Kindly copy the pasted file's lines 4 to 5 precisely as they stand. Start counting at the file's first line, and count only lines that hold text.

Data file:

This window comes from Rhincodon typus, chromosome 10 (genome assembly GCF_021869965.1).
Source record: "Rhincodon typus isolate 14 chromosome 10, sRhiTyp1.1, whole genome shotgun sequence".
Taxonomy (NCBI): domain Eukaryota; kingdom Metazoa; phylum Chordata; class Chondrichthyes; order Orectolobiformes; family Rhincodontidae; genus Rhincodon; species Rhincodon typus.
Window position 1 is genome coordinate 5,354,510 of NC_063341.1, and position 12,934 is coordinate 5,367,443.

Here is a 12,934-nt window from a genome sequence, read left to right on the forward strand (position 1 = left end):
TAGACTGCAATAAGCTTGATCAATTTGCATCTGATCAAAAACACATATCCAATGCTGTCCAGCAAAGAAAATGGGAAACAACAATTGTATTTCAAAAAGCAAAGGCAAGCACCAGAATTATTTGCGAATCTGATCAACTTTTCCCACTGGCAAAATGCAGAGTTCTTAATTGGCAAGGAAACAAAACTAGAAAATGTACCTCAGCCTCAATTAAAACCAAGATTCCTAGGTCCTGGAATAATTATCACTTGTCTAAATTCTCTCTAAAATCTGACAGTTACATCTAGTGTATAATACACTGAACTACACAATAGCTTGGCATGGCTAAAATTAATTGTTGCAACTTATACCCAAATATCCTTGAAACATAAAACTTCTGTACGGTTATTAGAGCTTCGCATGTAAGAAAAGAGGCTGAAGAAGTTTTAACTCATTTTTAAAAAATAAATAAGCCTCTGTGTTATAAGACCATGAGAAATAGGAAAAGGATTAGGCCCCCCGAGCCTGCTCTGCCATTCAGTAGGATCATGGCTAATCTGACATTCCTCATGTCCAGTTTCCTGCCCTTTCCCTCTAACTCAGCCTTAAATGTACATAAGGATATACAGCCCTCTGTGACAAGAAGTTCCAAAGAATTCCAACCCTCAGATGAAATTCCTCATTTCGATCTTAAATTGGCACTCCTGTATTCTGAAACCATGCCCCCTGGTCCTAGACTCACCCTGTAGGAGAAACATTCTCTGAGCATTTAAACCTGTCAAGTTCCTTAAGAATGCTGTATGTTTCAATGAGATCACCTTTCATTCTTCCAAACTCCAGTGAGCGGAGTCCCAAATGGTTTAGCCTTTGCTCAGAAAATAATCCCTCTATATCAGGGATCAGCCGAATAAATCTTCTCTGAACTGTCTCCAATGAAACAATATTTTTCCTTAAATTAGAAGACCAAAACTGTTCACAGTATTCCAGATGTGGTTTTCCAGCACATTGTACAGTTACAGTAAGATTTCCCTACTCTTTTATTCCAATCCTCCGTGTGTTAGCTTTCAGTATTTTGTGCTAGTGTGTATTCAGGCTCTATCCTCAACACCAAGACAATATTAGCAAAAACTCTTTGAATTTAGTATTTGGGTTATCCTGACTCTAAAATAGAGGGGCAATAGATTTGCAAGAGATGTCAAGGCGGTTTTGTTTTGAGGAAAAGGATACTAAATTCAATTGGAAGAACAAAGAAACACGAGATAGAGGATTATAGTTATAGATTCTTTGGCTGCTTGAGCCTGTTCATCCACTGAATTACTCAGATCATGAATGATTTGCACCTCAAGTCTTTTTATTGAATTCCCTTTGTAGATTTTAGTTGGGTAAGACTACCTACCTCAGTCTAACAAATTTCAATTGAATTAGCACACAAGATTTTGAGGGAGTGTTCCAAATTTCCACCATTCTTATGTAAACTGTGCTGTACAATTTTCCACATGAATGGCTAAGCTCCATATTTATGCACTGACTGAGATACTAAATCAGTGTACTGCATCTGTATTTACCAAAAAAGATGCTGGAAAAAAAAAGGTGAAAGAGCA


Window position 1 is genome coordinate 5,354,510 of NC_063341.1, and position 12,934 is coordinate 5,367,443.

Here is a 12,934-nt window from a genome sequence, read left to right on the forward strand (position 1 = left end):